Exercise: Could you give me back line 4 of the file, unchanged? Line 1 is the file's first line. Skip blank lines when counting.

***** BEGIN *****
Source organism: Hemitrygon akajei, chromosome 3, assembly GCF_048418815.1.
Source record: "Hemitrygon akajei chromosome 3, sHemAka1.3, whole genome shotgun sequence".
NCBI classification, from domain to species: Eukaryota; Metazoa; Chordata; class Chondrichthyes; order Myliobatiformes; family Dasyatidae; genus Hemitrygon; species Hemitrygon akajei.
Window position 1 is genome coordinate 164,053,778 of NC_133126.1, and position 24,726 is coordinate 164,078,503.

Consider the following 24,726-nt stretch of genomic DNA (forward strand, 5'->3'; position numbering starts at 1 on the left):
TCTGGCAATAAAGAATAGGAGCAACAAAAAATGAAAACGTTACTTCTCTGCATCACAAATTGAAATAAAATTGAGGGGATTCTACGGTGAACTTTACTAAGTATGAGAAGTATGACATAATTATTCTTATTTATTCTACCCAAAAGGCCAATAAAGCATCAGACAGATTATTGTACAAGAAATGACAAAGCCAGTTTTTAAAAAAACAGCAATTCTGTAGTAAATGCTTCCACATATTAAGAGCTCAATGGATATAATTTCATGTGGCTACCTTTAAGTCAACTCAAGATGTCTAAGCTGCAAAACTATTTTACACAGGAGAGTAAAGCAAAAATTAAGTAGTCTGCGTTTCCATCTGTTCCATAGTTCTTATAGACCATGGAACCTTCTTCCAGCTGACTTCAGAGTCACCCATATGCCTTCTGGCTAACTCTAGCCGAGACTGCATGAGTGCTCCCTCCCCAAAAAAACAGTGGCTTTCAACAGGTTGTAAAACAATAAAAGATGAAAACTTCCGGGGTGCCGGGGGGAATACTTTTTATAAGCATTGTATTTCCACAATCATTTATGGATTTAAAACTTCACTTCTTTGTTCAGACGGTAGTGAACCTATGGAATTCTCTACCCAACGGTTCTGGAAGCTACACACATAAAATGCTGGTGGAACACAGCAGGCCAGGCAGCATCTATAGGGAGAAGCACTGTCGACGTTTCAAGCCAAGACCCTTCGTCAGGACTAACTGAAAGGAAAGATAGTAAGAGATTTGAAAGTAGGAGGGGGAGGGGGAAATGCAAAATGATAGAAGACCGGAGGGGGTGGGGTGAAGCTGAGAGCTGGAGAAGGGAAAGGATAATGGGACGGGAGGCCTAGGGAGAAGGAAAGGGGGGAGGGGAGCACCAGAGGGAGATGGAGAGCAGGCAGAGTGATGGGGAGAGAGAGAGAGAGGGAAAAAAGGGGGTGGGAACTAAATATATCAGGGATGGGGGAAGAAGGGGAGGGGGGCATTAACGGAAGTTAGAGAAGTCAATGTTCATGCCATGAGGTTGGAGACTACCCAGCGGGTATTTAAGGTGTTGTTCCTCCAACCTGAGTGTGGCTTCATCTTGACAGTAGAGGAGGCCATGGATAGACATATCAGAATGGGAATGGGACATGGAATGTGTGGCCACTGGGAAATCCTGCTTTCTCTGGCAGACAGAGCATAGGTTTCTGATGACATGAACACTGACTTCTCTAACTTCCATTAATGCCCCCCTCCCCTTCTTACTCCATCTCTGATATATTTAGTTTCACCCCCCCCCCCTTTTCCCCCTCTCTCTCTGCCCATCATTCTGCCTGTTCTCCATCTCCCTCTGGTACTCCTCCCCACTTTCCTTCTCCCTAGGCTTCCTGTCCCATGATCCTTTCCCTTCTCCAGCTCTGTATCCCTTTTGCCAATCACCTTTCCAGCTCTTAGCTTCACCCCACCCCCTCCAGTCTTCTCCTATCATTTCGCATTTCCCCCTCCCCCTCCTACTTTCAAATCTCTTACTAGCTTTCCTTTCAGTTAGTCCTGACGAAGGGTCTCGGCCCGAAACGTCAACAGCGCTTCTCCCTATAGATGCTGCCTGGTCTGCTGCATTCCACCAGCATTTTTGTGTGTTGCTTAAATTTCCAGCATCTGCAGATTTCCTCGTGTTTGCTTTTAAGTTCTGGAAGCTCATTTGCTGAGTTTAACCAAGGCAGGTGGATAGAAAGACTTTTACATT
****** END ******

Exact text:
Window position 1 is genome coordinate 164,053,778 of NC_133126.1, and position 24,726 is coordinate 164,078,503.